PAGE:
Fellow blogger Zeitspringer recently bemoaned the fact that the sacrificial burning site in Gauting, Bavaria, has little information about it posted in the Web, and nothing at the site itself, and contrasts that lack of information with the excellent resources about the Goldbichl here in Tirol. While he is right to wish for more in Bavaria, I offer up here a similar site which has been all but forgotten, on the large hill here known as Bergisel.
Bergisel is known today as the site of one of the “Four Hills” ski jumps (and a very nice one at that). Historically, it’s connected with Andreas Hofer and the battles fought there in the early 1800s, and as the location of the new Tirol Panorama Museum. There is also a pretty trail along the Sill Gorge, on the back side of the hill. But there are other interesting things about it.
Bergisel was in fact known to be a significant archaeological site, if at first only the northern spur, since at least the 1840s. The partial collection of a large treasure find is housed in the Tirol State Museum Ferdinandeum, the other part having been “carried off by the wagonful and sold by weight to bellmakers.” The exact location of the discovery was not given, however the most likely place is the current site of the Kaiserjäger Museum, as that was the only area where extensive digging and construction had been conducted at the time.
Deposits of ritual offerings have been found in other parts of the Alps, for example in nearby Fliess, west of Innsbruck. These offerings were destroyed, smashed, bent or cut into pieces, but are rarely found with burn marks. In Ancient Greece, cult images were draped with fabrics which had to be replaced periodically. Holy apparel and it’s trimmings, such as metal clasps, could not simply be thrown out, and so chambers were dug into the earth on or near sacred ground, where these items could be deposited. A tour around the early history exhibits in the basement of the Ferdinandeum will show a large number of these clasps having been found all over Tirol, which points to a similar practice. Also — in prehistoric graves found north of the Alps, the dead were outfitted in their finest, including metal objects such as clasps and armbands. The inhabitants of Tirol did not do this, which leads to the idea that their belongings were then offered to their deities for the common good.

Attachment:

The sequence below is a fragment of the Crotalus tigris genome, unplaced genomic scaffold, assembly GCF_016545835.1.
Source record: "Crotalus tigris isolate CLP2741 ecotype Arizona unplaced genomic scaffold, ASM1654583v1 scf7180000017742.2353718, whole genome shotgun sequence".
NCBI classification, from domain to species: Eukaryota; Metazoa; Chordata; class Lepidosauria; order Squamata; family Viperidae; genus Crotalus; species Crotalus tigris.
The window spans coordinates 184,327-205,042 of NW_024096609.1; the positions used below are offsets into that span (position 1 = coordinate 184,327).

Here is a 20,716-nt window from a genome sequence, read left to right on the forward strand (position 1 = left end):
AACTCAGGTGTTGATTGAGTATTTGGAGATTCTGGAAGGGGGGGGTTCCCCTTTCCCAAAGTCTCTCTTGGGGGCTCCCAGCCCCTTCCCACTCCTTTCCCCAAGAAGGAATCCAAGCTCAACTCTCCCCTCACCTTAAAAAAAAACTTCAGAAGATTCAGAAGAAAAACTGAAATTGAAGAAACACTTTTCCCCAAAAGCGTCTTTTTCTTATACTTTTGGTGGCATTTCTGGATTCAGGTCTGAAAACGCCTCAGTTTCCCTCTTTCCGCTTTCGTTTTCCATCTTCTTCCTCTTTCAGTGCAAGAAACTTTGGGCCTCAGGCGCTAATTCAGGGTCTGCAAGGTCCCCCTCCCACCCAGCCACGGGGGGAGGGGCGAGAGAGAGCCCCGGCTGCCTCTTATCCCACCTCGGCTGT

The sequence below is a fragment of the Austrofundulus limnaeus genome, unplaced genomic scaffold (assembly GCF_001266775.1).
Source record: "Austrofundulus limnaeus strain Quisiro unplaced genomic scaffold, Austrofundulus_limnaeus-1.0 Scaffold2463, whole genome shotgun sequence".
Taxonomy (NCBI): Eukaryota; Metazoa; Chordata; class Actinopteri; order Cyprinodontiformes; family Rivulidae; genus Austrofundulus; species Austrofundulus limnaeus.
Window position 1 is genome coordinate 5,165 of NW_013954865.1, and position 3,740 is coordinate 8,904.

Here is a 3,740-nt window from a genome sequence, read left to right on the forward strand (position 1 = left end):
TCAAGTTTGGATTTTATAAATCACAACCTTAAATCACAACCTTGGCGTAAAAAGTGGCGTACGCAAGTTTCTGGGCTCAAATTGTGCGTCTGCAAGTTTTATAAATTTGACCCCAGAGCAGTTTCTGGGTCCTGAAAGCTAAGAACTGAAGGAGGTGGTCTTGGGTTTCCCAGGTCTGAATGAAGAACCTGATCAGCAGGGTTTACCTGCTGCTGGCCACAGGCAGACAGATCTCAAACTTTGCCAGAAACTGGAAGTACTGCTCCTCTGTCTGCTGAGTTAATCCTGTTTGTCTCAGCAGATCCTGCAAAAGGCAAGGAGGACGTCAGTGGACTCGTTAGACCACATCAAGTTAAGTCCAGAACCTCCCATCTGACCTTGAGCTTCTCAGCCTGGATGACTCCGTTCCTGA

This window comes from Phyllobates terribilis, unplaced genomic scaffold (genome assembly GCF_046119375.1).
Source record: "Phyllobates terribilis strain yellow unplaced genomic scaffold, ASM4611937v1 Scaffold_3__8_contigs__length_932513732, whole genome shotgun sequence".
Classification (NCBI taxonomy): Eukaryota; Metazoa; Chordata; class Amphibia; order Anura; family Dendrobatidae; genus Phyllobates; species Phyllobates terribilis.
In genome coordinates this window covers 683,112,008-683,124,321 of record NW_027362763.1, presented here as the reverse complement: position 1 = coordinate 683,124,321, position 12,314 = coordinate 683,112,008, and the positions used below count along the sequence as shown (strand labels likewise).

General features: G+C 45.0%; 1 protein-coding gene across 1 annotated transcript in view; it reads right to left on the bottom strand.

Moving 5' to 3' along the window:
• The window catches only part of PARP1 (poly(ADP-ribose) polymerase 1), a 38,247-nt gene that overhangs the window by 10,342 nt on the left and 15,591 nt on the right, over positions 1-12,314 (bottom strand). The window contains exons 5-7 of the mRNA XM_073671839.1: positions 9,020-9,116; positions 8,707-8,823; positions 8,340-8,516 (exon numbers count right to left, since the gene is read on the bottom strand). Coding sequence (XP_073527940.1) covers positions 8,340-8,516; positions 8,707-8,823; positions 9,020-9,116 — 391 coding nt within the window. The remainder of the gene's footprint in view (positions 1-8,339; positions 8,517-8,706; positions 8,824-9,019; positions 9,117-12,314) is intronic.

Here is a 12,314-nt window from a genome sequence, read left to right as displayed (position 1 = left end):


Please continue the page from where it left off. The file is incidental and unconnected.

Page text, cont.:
(Source: “Ur- und Frühgeschichte von Innsbruck”, Katalog zur Ausstellung im Tiroler Landesmuseum Ferdinandeum 2007.)
More recent excavations (between the demolition of the old ski jump in 2001, and the construction of the new one) have uncovered a site for burnt offerings near the highest point of the hill, just a few meters east of the ski jump tower. Animal bones were found which had been burnt at a temperature of over 600°C. Of course when the old jump was built in the 1960s, a large swath of earth had been removed, and a great deal of archaeological evidence went with it. But the eastern side seems to be relatively intact, and awaiting additional future, as-of-yet unplanned excavations. The articles found have been dated to as early as 650 BC to as late as 15 BC, when the Romans arrived.
This information is all public, either via the internet or from Ferdinandeum publications such as the one named above. However, there is absolutely NO information at the site itself. There are barely trails — practically dog paths — up the steep grades. I only made it up (and down) by grabbing onto tree roots and watching very carefully where I stepped. Autumn’s leaves, needles and pine cones added a certain slipperiness to the adventure. (The sites, such as they are, are on the outside of the fenced-in ski jump area, so you can’t just take the incline.)
The altar mound as seen today, on the highest point of the hill.
The fence around the sport area runs through the mound, which seems a little unfortunate. Below: the man-made terraces on the north side of the hill, found above the old shooting range. Evidence of housing (from different eras) was unearthed on them, possibly for whomever tended to the holy sites.
In the museum book, it is noted in summary that no other area of excavation in central Europe has revealed so much sacred activity — the Raetians, from the evidence found, seemed to have devoted more of their time to religious rites than any other tribe, and for over 600 years.